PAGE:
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June 13, 2009

Fluorescent Lights for a Barn

  2009 Cherry Hill   Copyright Information

 

Dear Cherry,

I love your books and have several, on both barn/facility planning and arena work, thanks for your excellent instruction.

I have a 36'x36' barn with 4 stalls, washrack, and tackroom, with a raised center aisle. We installed halogen flood lights over each stall/room, and in the corners of the aisle. While it gives a lovely golden glow to the barn, the dark shadows and uneven lighting it creates are terrible to work in. I'm considering installing fluorescent shop lights, possibly 8' long. To achieve the most even and bright lighting, would you recommend placing the fluorescent lights up in the apex of the roof, center and parallel to the barn aisle, or perpendicularly across the aisle every 12 feet?

Thank you for your help. We've already made one costly mistake and I'd like to get it right this time!

Molly E.

 

Horse HousingDear Molly,

Richard, my husband and co-author of Horse Housing and producer of our DVD Your Horse Barn, will answer this one.

 

Hi Molly,

As you've found, quartz halogen lights can produce bright light with a nice color but they can also produce harsh shadows depending on the number of lights and where they are located. Placing halogen lights in two or more corners of a stall or aisle or other space rather than directly overhead can help provide more even lighting.

Flourescent lights provide a diffused light that is more even, plus they don't get anywhere near as hot at halogen lights. They work best if left on for long periods without being turned on and off frequently and they are typically brighter after warming up for a few minutes.

Ballast

Unlike halogen or regular incandescent light bulbs, fluorescent lights need a ballast to start the lamp and regulate current when it is on. There are basically two types of ballast: magnetic and electronic.

Magnetic ballasts are the oldest type and include preheat, rapid-start, and instant-start. These ballasts use a magnetic core of several steel plates wrapped with aluminum or copper windings. Preheat fixtures have a separate starter that jump-starts the lamps with an extra boost of electricity. The most common preheat fixtures, like shop lights, use two 1 ½" diameter 4-foot long 40 watt tubes called T12 that have a two-pin cap on each end. These fixtures are readily available and work well down to 50°F. Below that temperature, however, they can dim appreciably, flicker, and be difficult to start.

Electronic ballasts use solid state circuitry instead of a magnetic core. They cost about 1 ½ times as much as magnetic ballasts but are smaller, quieter, cooler, less prone to flicker, cost less to operate and work better in colder temperatures. Some will hold 4 lamps instead of just two and some can also be used with a dimmer switch.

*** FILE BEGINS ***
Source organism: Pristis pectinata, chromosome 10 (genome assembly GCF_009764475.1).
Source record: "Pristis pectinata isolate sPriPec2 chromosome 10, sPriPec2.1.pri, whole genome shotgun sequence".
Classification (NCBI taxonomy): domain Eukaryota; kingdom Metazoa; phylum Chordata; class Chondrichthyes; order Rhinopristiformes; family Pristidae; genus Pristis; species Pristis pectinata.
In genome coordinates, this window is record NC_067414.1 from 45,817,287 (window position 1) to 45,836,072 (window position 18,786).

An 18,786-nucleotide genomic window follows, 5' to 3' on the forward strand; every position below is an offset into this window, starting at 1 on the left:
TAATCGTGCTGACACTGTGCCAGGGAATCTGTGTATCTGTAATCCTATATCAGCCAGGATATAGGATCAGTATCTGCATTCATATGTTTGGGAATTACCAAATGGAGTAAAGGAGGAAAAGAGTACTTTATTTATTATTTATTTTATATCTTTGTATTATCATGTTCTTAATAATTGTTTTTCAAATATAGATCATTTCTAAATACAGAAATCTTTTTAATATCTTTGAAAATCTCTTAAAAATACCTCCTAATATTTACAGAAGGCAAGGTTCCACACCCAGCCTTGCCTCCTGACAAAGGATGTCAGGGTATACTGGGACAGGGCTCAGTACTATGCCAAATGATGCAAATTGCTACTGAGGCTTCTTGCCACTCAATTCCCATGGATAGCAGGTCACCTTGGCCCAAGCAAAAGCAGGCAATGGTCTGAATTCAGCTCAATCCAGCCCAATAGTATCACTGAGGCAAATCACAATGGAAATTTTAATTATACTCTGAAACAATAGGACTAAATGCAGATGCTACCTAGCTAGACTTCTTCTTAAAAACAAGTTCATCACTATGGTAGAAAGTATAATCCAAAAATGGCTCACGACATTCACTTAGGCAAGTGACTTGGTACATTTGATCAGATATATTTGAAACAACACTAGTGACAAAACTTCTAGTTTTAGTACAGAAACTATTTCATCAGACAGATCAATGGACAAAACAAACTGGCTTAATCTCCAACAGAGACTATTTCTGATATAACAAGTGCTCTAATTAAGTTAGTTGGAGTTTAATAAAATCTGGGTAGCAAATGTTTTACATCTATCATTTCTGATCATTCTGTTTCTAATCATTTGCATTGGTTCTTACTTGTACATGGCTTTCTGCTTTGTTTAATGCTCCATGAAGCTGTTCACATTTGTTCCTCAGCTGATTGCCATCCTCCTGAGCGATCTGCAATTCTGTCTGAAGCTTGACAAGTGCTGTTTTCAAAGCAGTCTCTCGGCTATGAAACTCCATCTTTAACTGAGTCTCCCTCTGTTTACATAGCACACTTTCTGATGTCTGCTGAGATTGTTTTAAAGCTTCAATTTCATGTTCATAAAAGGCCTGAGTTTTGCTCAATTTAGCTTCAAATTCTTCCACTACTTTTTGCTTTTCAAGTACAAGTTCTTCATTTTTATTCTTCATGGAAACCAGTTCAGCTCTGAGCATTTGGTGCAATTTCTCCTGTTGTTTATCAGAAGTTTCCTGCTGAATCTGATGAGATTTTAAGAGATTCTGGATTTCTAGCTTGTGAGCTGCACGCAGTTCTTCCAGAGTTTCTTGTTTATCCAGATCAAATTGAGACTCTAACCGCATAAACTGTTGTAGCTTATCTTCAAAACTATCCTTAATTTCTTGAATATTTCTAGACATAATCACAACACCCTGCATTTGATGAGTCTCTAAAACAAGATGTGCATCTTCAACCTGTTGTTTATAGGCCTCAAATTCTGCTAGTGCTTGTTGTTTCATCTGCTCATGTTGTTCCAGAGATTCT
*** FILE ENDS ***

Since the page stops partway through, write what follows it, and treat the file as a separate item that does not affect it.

Color

The apparent color output of fluorescent lamps varies widely. Some lamps will give an eerie whitish cast to a horse's gums - a distinct drawback when your trying to assess the health of a horse's mucus membranes! Other types can make objects appear pinkish or bluish.

There are many marketing names used to describe fluorescent lamps. Cool White lamps are the most commonly used and have more green in the light. Warm White lamps have more red and orange light, and are designed to mimic light produced by incandescent lighting. Daylight lamps have a blue tint similar to the color of light reflected from a clear sky.

The apparent color of a light bulb or lamp is designated by its Kelvin or "K" rating. The following table will give you an idea of how Kelvin designations relate to the real world:

  • 2300 K Setting sun
  • 2800 - 2900 K Typical incandescent light bulb
  • 2900 - 3100 K Typical Tungsten-Halogen bulb
  • 5000 K Direct sunlight
  • 5500 K Direct sunlight with blue sky
  • 6500 - 8000 K Cloudy overcast day

Placement

Fluorescent lamps project light perpendicular to the tube, so installing them in a line parallel to the barn roof peak would light the aisle and throw light sideways into the stalls, particularly the stall fronts. Spacing of the lights will depend on the fixtures you choose.

Depending on the fixtures you choose, the height of the lights (they should be a minimum of 11 feet high for safety), and how light-colored and reflective the walls and ceiling are, the backs of the stalls may be in shadow. So you might consider a fixture over the back of each stall for more even lighting.

Also, consider using 240 watt instead of 120 watt fixtures. 240W fixtures will use less amperage so you can run more fixtures per circuit. Some units allow installations at either wattage.

I suggest that you visit other barns in your area to how their lighting works and to discuss you plans with a local lighting designer or retailer.

Your Horse Barn DVD
Here's a clip from our video, Your Horse Barn, that tells how fluorescent lights work.

Best of Luck,

    Ask Cherry Hill

      2009 Cherry Hill   Copyright Information

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